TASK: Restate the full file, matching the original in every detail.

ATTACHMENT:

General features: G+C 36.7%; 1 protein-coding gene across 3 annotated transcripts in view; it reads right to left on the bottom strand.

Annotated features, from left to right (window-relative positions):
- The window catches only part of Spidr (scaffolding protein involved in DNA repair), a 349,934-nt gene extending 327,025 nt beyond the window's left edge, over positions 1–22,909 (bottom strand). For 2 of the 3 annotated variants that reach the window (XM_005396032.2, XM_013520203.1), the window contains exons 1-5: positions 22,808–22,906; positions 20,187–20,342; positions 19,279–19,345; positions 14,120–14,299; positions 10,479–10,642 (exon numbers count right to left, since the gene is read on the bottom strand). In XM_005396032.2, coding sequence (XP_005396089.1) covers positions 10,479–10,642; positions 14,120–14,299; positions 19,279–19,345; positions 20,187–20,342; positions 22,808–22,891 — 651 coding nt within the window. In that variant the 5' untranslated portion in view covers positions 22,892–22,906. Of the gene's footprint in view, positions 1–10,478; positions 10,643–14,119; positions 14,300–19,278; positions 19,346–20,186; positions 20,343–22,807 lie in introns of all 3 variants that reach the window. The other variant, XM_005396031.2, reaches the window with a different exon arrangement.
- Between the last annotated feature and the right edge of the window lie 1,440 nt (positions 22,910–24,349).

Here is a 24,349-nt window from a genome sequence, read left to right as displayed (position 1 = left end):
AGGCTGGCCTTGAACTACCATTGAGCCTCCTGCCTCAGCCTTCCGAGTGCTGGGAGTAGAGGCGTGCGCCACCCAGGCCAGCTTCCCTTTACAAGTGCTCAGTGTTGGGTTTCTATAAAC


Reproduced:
General features: G+C 36.7%; 1 protein-coding gene across 3 annotated transcripts in view; it reads right to left on the bottom strand.

Annotated features, from left to right (window-relative positions):
- The window catches only part of Spidr (scaffolding protein involved in DNA repair), a 349,934-nt gene extending 327,025 nt beyond the window's left edge, over positions 1–22,909 (bottom strand). For 2 of the 3 annotated variants that reach the window (XM_005396032.2, XM_013520203.1), the window contains exons 1-5: positions 22,808–22,906; positions 20,187–20,342; positions 19,279–19,345; positions 14,120–14,299; positions 10,479–10,642 (exon numbers count right to left, since the gene is read on the bottom strand). In XM_005396032.2, coding sequence (XP_005396089.1) covers positions 10,479–10,642; positions 14,120–14,299; positions 19,279–19,345; positions 20,187–20,342; positions 22,808–22,891 — 651 coding nt within the window. In that variant the 5' untranslated portion in view covers positions 22,892–22,906. Of the gene's footprint in view, positions 1–10,478; positions 10,643–14,119; positions 14,300–19,278; positions 19,346–20,186; positions 20,343–22,807 lie in introns of all 3 variants that reach the window. The other variant, XM_005396031.2, reaches the window with a different exon arrangement.
- Between the last annotated feature and the right edge of the window lie 1,440 nt (positions 22,910–24,349).

Here is a 24,349-nt window from a genome sequence, read left to right as displayed (position 1 = left end):
AGGCTGGCCTTGAACTACCATTGAGCCTCCTGCCTCAGCCTTCCGAGTGCTGGGAGTAGAGGCGTGCGCCACCCAGGCCAGCTTCCCTTTACAAGTGCTCAGTGTTGGGTTTCTATAAAC